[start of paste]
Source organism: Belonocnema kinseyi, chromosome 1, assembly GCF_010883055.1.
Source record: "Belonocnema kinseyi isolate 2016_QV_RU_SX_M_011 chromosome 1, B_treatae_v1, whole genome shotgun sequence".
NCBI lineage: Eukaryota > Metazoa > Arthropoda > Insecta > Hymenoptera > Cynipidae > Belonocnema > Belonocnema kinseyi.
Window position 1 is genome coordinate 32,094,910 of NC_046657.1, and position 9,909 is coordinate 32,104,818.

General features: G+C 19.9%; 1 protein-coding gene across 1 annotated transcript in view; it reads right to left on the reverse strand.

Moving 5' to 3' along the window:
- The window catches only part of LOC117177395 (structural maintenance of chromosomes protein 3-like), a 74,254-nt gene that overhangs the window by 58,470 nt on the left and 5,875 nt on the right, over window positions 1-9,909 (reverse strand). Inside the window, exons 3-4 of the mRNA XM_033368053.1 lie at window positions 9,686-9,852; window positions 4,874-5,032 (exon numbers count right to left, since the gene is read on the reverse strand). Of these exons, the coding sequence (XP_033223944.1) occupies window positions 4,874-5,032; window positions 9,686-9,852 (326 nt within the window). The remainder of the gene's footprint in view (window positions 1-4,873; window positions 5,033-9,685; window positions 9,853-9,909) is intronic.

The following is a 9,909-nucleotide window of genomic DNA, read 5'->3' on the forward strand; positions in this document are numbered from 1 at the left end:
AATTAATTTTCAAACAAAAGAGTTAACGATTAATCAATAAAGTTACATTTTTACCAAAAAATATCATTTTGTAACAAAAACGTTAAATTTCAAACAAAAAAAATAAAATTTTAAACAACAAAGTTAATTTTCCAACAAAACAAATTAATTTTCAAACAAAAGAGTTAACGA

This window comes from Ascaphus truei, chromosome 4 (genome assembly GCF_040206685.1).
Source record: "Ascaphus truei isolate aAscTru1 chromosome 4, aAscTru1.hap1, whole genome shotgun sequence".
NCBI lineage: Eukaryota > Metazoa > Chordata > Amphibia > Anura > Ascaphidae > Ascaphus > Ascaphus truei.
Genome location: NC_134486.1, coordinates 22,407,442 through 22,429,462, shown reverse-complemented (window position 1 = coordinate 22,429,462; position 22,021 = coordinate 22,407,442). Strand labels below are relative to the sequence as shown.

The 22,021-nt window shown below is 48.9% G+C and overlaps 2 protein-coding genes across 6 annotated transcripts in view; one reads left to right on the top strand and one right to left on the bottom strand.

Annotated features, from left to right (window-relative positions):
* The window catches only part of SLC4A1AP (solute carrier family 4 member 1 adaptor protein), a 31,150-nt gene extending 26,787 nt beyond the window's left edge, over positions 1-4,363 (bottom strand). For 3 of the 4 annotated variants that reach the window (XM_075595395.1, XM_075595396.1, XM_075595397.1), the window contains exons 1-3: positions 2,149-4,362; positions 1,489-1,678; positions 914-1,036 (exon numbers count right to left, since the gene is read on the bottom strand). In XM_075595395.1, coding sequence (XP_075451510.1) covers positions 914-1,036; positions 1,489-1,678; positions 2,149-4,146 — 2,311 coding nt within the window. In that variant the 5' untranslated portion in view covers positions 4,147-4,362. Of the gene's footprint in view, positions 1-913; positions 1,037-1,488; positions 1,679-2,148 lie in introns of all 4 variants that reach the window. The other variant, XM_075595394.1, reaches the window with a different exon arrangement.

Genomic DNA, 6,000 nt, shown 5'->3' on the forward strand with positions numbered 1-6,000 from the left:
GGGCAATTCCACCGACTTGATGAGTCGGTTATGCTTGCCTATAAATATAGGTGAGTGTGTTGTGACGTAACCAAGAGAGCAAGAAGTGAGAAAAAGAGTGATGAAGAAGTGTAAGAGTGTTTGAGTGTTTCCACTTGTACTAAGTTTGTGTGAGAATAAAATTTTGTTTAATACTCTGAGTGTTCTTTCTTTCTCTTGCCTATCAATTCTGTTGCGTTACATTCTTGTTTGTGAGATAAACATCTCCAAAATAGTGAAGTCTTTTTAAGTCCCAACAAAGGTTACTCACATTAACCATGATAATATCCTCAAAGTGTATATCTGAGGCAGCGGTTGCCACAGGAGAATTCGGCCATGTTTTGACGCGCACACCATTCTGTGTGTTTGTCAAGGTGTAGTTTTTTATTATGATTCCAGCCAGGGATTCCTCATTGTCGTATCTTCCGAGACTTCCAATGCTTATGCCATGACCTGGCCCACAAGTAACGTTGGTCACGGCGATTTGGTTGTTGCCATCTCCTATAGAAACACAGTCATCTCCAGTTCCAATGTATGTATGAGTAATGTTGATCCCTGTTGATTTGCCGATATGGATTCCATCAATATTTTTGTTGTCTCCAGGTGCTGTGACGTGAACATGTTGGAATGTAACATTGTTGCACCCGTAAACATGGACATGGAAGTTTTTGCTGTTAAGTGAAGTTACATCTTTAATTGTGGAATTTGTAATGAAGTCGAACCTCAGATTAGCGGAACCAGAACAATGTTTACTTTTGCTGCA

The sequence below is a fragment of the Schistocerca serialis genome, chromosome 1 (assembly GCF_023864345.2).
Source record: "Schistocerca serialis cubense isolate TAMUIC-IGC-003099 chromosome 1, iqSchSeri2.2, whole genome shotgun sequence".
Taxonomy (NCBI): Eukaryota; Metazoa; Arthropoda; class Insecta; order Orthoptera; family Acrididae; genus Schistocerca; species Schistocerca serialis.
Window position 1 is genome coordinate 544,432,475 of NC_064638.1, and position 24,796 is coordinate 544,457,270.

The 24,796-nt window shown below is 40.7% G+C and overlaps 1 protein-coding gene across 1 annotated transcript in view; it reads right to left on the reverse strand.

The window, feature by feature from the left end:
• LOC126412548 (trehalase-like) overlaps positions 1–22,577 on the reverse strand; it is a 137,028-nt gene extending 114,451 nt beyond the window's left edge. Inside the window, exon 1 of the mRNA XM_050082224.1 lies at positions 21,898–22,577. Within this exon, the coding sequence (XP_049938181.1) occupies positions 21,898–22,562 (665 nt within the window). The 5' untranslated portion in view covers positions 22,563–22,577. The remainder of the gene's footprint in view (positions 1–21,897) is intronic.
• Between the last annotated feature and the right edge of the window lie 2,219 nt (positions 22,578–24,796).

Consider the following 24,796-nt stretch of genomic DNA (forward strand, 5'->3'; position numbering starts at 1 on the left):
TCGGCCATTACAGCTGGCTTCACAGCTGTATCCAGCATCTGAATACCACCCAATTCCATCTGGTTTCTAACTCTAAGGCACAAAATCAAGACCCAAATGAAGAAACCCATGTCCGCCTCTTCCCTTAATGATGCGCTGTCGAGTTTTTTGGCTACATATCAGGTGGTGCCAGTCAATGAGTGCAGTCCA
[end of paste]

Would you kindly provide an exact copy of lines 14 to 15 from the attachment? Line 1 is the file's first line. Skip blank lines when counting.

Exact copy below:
The 22,021-nt window shown below is 48.9% G+C and overlaps 2 protein-coding genes across 6 annotated transcripts in view; one reads left to right on the top strand and one right to left on the bottom strand.

Annotated features, from left to right (window-relative positions):